Factor in Rick Ross (finally) coming clean as the former correctional officer that he once was, his beef with 50 Cent, and most recently, a feud with porn star Brian Pumper; and the so-called “Boss Of Miami” still doesn’t seem to be deterred (publicly at least) as he releases his third album in three years, Deeper Than Rap.
Although his “cocaine lord” aura might be a little tarnished due to aforementioned events, Ricky still fills up the project with larger than life tales, mixed in with the drug paraphernalia content that initially helped to put him on the map.
This time around, his supporting cast includes artists like Foxy Brown, John Legend, Avery Storm, Lil Wayne, Kanye West, Nas, T-Pain, Ne-Yo, Robin Thicke and Trina.
With all those names doing their best to assist the heavy-bearded rapper in rebuilding his image, things get underway with the J.U.S.T.I.C.E League-produced ‘Maybach Music 2’ featuring Kanye West, T-Pain, and Lil Wayne.
After everyone finishes the discussion about their individual stacks, Ross goes from land to water on ‘Yacht Club,’ as he talks about traveling the seven seas and how your girl would love to accompany him.
Nas comes in on ‘Usual Suspects,’ which is a rags to riches story, instead of Ross’ typical riches to more riches theme. ‘Murda Mami’ features Foxy Brown, as they both run their Bonnie & Clyde/Mickey & Malorie routine.
Ricky replaces the money talk with gun talk on ‘Gunplay.’ Over the track provided by The Inkredibles, Ross compliments the title of the song with relatable content, “Bullet in my head/bullet in my chest/yeah they want a n*gga dead/they envy my success.”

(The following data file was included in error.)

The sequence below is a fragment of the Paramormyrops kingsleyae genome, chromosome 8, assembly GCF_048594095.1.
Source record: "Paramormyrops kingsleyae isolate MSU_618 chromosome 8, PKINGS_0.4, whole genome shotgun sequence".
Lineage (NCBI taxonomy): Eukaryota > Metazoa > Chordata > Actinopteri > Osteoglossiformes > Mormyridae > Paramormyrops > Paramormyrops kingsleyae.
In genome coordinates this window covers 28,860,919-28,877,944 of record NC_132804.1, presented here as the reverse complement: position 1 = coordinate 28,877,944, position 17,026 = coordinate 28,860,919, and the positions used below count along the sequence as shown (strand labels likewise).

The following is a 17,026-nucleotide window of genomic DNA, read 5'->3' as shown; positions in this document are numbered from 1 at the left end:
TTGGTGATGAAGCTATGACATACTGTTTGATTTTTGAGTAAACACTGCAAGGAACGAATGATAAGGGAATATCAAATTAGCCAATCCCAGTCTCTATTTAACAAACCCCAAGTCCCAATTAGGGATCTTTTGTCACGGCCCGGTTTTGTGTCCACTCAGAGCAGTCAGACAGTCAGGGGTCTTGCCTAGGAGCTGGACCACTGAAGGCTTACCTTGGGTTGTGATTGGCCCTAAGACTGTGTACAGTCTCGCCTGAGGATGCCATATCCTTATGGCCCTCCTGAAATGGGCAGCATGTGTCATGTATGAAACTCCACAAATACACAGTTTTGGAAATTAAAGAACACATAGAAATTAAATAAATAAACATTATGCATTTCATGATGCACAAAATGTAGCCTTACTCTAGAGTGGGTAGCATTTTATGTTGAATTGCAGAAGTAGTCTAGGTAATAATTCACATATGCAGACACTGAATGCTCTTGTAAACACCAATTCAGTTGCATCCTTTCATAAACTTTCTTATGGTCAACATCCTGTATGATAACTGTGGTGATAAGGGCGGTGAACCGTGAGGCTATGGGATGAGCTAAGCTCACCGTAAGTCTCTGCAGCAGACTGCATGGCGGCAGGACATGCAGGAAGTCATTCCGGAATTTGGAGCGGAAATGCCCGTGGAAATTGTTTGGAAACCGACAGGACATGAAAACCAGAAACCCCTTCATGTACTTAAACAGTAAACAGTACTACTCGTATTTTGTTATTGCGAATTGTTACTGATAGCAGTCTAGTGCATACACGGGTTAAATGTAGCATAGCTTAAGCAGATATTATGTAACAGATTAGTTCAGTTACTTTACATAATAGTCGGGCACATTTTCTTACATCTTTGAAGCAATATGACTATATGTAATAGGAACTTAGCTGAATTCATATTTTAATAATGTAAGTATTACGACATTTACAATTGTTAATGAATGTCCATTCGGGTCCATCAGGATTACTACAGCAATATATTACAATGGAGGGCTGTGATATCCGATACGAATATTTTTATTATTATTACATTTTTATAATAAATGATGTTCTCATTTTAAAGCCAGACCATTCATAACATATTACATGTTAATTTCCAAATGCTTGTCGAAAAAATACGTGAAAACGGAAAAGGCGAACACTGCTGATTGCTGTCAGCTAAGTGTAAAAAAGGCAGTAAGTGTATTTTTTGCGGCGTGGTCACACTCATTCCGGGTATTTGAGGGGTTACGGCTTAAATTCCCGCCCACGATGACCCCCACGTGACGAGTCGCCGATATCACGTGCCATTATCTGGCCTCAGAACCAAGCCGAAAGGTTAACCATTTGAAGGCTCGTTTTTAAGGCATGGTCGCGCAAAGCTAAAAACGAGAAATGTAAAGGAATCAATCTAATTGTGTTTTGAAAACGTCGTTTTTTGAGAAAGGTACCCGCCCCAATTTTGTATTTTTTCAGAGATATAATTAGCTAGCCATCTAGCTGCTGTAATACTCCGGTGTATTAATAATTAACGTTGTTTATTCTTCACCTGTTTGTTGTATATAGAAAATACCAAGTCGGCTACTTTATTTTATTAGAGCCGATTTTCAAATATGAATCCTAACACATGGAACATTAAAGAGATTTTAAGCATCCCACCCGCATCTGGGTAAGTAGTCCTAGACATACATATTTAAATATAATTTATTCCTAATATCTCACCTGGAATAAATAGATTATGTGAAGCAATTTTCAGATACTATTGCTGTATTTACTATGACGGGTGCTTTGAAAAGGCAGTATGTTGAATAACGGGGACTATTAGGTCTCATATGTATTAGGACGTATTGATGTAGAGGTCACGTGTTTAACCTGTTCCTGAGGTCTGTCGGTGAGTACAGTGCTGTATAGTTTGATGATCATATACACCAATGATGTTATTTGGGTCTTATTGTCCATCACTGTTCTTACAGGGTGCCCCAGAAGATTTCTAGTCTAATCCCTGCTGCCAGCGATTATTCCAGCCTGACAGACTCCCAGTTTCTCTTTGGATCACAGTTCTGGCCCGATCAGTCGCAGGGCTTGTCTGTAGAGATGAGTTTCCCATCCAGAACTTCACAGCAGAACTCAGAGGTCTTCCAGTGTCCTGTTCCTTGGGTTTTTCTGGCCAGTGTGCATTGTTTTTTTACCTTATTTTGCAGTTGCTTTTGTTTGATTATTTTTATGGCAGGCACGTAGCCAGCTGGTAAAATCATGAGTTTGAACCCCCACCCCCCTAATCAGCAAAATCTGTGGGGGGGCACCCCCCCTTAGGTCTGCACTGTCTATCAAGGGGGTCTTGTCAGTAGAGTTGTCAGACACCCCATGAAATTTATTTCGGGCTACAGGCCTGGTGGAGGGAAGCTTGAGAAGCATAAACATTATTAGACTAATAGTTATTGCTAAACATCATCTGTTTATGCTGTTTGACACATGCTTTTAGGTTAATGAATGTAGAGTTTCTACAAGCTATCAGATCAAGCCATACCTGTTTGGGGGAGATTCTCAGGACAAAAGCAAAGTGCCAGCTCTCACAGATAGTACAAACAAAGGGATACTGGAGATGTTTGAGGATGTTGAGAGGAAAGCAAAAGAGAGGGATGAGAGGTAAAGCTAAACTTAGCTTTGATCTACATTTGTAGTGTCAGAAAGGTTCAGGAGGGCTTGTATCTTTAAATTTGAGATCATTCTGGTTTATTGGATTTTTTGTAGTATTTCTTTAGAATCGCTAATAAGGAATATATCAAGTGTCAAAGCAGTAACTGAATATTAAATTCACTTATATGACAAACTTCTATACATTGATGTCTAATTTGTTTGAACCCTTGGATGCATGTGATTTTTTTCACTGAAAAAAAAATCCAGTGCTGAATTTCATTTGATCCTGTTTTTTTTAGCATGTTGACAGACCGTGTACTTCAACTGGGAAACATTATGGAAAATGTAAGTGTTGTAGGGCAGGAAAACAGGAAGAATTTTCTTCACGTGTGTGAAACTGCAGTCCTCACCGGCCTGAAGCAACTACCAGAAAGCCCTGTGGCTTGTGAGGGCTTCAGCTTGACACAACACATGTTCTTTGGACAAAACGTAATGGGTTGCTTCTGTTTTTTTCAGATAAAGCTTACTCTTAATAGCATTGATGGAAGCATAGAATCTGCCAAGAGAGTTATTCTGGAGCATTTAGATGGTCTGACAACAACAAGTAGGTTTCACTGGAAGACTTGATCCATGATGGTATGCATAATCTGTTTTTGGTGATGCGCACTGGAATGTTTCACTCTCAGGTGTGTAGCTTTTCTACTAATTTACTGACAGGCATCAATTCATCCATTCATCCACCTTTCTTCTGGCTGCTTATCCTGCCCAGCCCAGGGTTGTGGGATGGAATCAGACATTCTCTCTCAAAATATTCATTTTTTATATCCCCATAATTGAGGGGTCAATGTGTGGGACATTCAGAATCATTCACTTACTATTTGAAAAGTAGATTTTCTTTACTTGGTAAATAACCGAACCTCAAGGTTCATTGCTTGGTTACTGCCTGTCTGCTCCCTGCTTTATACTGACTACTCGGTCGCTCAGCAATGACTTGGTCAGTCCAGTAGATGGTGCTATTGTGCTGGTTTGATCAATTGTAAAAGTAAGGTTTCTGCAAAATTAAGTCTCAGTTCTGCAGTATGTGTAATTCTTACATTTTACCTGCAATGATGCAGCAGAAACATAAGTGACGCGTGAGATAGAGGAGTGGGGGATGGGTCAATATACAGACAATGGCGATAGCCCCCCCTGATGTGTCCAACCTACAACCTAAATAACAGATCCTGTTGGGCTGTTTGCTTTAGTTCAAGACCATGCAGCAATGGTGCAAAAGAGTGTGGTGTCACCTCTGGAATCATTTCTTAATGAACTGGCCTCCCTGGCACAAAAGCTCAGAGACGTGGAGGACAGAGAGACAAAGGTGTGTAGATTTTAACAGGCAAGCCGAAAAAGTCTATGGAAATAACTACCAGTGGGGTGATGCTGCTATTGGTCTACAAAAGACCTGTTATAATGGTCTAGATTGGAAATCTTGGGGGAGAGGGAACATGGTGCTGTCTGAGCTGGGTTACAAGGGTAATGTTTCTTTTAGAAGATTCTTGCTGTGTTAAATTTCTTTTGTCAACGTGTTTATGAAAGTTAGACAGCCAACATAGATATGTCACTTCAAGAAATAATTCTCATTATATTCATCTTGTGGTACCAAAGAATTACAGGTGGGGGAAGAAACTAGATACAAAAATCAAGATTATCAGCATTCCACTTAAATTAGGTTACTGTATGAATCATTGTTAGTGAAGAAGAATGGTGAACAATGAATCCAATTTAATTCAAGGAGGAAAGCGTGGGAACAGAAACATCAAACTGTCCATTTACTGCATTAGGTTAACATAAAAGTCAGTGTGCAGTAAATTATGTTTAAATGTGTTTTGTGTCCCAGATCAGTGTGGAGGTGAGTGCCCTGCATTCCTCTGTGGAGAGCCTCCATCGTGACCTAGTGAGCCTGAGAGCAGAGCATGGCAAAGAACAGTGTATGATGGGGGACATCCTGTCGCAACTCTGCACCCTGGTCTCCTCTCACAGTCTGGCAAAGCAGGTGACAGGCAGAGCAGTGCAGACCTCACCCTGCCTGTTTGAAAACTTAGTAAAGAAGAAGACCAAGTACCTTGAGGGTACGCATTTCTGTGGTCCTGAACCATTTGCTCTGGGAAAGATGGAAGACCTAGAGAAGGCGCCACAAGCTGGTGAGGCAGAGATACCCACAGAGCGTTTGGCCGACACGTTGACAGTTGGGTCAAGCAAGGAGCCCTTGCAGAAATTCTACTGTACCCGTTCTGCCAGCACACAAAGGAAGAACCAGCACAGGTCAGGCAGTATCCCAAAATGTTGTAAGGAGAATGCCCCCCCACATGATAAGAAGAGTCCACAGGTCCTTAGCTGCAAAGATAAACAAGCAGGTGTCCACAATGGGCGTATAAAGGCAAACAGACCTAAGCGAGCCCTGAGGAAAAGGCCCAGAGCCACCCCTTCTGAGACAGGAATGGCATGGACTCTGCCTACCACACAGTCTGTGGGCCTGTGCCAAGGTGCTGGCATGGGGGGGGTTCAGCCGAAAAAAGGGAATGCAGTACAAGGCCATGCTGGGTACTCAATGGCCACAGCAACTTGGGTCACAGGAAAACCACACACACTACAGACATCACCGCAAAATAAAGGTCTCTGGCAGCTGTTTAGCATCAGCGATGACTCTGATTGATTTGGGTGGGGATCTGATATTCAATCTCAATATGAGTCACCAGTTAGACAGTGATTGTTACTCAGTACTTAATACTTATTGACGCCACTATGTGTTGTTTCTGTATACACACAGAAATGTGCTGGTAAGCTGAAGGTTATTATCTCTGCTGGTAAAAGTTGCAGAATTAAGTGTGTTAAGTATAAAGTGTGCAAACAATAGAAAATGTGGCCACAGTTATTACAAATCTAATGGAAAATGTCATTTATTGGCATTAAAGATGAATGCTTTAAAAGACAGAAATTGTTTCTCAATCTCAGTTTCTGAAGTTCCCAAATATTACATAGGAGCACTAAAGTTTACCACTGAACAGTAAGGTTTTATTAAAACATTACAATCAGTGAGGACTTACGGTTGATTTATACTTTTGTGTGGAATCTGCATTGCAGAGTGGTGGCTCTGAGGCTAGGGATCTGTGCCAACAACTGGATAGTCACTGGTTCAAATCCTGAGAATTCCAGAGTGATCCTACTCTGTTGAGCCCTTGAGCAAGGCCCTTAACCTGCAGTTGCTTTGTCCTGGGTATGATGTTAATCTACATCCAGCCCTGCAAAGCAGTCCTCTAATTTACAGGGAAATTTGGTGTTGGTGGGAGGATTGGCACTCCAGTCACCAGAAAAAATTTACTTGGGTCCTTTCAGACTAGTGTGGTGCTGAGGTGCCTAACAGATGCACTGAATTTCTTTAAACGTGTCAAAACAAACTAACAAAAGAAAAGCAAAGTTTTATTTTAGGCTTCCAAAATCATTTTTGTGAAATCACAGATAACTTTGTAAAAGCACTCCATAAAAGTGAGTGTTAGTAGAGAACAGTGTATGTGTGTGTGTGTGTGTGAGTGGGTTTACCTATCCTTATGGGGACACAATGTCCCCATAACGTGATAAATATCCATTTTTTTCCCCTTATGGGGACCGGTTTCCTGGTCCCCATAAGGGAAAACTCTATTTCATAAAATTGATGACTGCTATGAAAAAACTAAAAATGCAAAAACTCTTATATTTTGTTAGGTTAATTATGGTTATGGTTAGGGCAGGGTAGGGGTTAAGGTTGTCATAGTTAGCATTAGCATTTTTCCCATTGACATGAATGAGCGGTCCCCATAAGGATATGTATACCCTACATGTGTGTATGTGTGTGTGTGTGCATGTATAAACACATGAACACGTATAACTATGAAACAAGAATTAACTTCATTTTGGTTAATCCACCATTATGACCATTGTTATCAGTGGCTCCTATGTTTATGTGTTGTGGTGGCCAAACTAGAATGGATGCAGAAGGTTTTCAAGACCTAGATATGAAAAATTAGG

One of the few songs that Ross goes alone is ‘Valley Of Death,’ (which doubles as one of the strongest records on the album). On it, he opts to go with subject matter that normal people can relate to rather than talking about $20,000.00 mortgage payments, “Only live once, and I got two kids/and for me to feed them, I’ll get two gigs.”
Rick Ross doesn’t stray off course, and stays in his comfort zone with additional offerings like ‘Rich Off Cocaine’ (feat. Avery Storm), ‘In Cold Blood,’ ‘Bossy Lady,’ (feat. Ne-Yo), and ‘Face’ (feat. Trina).
“The Boss” doesn’t break any monumental ground on Deeper Than Rap, as he stays in the same vein as Trilla and Port Of Miami.
His cartel king/über-rich persona took a beating this year, which makes some of his material hard to swallow, but then again, he isn’t the only Hip-Hop star to super-over exaggerate his or her lifestyle (i.e. the current financial problems that plague Scott Storch, Method Man, Xzibit and Lil Kim).
So with that said, you can either take him for what he is: Either the person who can back up his stories of trafficking while sleeping on piles of money, or someone who lives vicariously through the chronicles of people like the “real” Ricky Ross—the choice is yours…